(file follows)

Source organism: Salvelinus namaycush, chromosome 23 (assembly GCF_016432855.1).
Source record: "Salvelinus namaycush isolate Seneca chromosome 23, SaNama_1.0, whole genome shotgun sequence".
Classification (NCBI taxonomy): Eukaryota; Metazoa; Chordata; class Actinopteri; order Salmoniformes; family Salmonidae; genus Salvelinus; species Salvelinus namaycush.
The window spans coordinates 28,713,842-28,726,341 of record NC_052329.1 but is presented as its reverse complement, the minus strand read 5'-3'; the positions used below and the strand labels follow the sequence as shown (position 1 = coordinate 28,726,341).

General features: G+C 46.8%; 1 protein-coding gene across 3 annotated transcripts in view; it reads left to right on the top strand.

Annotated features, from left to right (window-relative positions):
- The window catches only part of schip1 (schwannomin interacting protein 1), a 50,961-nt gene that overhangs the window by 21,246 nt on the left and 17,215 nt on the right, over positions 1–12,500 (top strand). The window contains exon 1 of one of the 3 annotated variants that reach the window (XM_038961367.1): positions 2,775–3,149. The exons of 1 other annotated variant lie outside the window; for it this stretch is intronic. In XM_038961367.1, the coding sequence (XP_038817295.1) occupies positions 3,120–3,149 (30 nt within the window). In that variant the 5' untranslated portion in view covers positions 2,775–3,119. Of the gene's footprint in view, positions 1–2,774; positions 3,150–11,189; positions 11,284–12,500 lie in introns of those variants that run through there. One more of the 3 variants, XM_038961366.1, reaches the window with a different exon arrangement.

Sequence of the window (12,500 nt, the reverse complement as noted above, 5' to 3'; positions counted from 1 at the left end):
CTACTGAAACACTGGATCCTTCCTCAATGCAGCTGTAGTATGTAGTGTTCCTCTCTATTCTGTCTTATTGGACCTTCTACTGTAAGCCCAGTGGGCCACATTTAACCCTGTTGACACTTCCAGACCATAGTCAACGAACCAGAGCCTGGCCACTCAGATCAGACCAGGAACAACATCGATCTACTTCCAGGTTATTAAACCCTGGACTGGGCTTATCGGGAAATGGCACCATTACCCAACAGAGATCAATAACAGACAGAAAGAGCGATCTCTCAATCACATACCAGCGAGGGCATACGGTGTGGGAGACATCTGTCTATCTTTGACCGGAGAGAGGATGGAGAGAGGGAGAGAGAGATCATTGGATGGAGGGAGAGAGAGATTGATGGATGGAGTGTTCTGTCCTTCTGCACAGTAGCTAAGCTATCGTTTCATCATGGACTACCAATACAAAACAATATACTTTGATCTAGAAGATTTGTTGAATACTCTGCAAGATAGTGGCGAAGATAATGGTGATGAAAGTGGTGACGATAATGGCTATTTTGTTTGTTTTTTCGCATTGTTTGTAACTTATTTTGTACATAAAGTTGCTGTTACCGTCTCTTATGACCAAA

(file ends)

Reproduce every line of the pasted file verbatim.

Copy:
Source organism: Salvelinus namaycush, chromosome 23 (assembly GCF_016432855.1).
Source record: "Salvelinus namaycush isolate Seneca chromosome 23, SaNama_1.0, whole genome shotgun sequence".
Classification (NCBI taxonomy): Eukaryota; Metazoa; Chordata; class Actinopteri; order Salmoniformes; family Salmonidae; genus Salvelinus; species Salvelinus namaycush.
The window spans coordinates 28,713,842-28,726,341 of record NC_052329.1 but is presented as its reverse complement, the minus strand read 5'-3'; the positions used below and the strand labels follow the sequence as shown (position 1 = coordinate 28,726,341).

General features: G+C 46.8%; 1 protein-coding gene across 3 annotated transcripts in view; it reads left to right on the top strand.

Annotated features, from left to right (window-relative positions):
- The window catches only part of schip1 (schwannomin interacting protein 1), a 50,961-nt gene that overhangs the window by 21,246 nt on the left and 17,215 nt on the right, over positions 1–12,500 (top strand). The window contains exon 1 of one of the 3 annotated variants that reach the window (XM_038961367.1): positions 2,775–3,149. The exons of 1 other annotated variant lie outside the window; for it this stretch is intronic. In XM_038961367.1, the coding sequence (XP_038817295.1) occupies positions 3,120–3,149 (30 nt within the window). In that variant the 5' untranslated portion in view covers positions 2,775–3,119. Of the gene's footprint in view, positions 1–2,774; positions 3,150–11,189; positions 11,284–12,500 lie in introns of those variants that run through there. One more of the 3 variants, XM_038961366.1, reaches the window with a different exon arrangement.

Sequence of the window (12,500 nt, the reverse complement as noted above, 5' to 3'; positions counted from 1 at the left end):
CTACTGAAACACTGGATCCTTCCTCAATGCAGCTGTAGTATGTAGTGTTCCTCTCTATTCTGTCTTATTGGACCTTCTACTGTAAGCCCAGTGGGCCACATTTAACCCTGTTGACACTTCCAGACCATAGTCAACGAACCAGAGCCTGGCCACTCAGATCAGACCAGGAACAACATCGATCTACTTCCAGGTTATTAAACCCTGGACTGGGCTTATCGGGAAATGGCACCATTACCCAACAGAGATCAATAACAGACAGAAAGAGCGATCTCTCAATCACATACCAGCGAGGGCATACGGTGTGGGAGACATCTGTCTATCTTTGACCGGAGAGAGGATGGAGAGAGGGAGAGAGAGATCATTGGATGGAGGGAGAGAGAGATTGATGGATGGAGTGTTCTGTCCTTCTGCACAGTAGCTAAGCTATCGTTTCATCATGGACTACCAATACAAAACAATATACTTTGATCTAGAAGATTTGTTGAATACTCTGCAAGATAGTGGCGAAGATAATGGTGATGAAAGTGGTGACGATAATGGCTATTTTGTTTGTTTTTTCGCATTGTTTGTAACTTATTTTGTACATAAAGTTGCTGTTACCGTCTCTTATGACCAAA